Irish MMA champ Leah takes Europe by storm

Leah McCourt
Leah McCourt
Leah McCourt with her five-year-old daughter Isabella
Leah McCourt with her five-year-old daughter Isabella

Fighter Leah McCourt keeps clocking up the medals, but she’s not finished yet.

Just 18 months after fighting her first Mixed Martial Arts bout, mum-of-one Leah has already taken home two European gold medals and a world bronze.

The 23-year-old’s most recent win was a gold last week at the MMA European amateur championships in Birmingham in a year when she’s also won top spots for Brazilian Jiu Jitsu.

But don’t call the sport cage fighting – it’s a turbo-charged mixture of wrestling, judo and boxing which is only fought inside a net to prevent grappling competitors falling out of the ring explains the champ.

Leah after winning gold at the European Championships

Each win is taking her closer to a professional career but Leah’s determined she’ll only go pro when the time is right in one of the fastest growing sports in the world.

The judo black belt is an elite athlete, training twice a day as well as working as a charity fundraiser for Mencap and raising five-year-old daughter Isabella.

She’s usually up and working before breakfast time but that’s what makes a champion says Leah.

“To fit everything in I’m up at 5.30am to train, then I get Isabella to school, I go to work and then train again in the evening after I’ve got her to bed,” she says.

“I love competing and I love working hard.”

The only way to succeed, she says, is to treat it like a professional sport.

“It’s the most extreme way to test your body.”

After taking up judo at the age of seven she now combines boxing, strength and conditioning, Brazilian Jiu Jitsu and muay Thai, or Thai kickboxing.

With encouragement from her gym mates she took the brave step into competition, but assures fans that it’s not as brutal as it looks.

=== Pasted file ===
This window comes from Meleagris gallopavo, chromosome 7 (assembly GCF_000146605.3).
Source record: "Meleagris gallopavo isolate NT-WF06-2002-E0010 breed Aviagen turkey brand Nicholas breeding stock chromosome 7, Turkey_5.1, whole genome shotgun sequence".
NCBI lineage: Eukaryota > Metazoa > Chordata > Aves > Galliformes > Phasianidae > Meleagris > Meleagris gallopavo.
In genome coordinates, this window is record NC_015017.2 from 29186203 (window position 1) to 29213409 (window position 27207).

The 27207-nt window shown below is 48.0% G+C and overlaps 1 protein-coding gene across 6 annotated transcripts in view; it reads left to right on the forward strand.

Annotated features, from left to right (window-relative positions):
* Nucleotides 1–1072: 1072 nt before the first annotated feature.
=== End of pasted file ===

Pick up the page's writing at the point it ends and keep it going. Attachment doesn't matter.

“I get punched in training all the time – if you didn’t like it you wouldn’t do the sport.

“I don’t really think about getting hit. You are reacting all the time, but it does take a certain sort of person to be able to deal with it.”

Incredibly Leah only took on her first opponent in a competition in June 2014 held in Belfast’s Ulster Hall when she had the fight won in less than three minutes.

Since then she’s won gold and bronze at the European and World Brazilian Jiu Jitsu championships, as well as her recent MMA win.

Most of her competitions have been self-funded but sponsors Walsin came on board this year to help cover travel costs – without that she’d struggle to compete.

Leah’s meteoric rise through the ranks of the sport has helped build its profile in Northern Ireland and she’s helping to win support for government funding.

Modest Leah says it’s also taken a team to get her into the top flight among world-class athletes.

“I work with Niall Greenan at Iron Fit on strength, boxing with Donard McNally, conditioning with Ian Young, MMA with Pat McAlister and the Feed Me Company have given me three meals a day.


“I have such amazing support from family and friends as well.


“You can only be successful if the people close to you help you. I feel blessed,” says Leah.

The next step is training for the World Championships in Las Vegas after a break, when she can share her big news with budding sportswoman Isabella.

“It’s great to be home and relaxing for a while after a really busy year.

“Isabella is really proud of me and she’s doing really well too – she’s got her red belt in judo.

“I’d love her to keep it up, and if she wanted to follow in my footsteps that’s fine, but just as long as she wants to do it,” says Leah.

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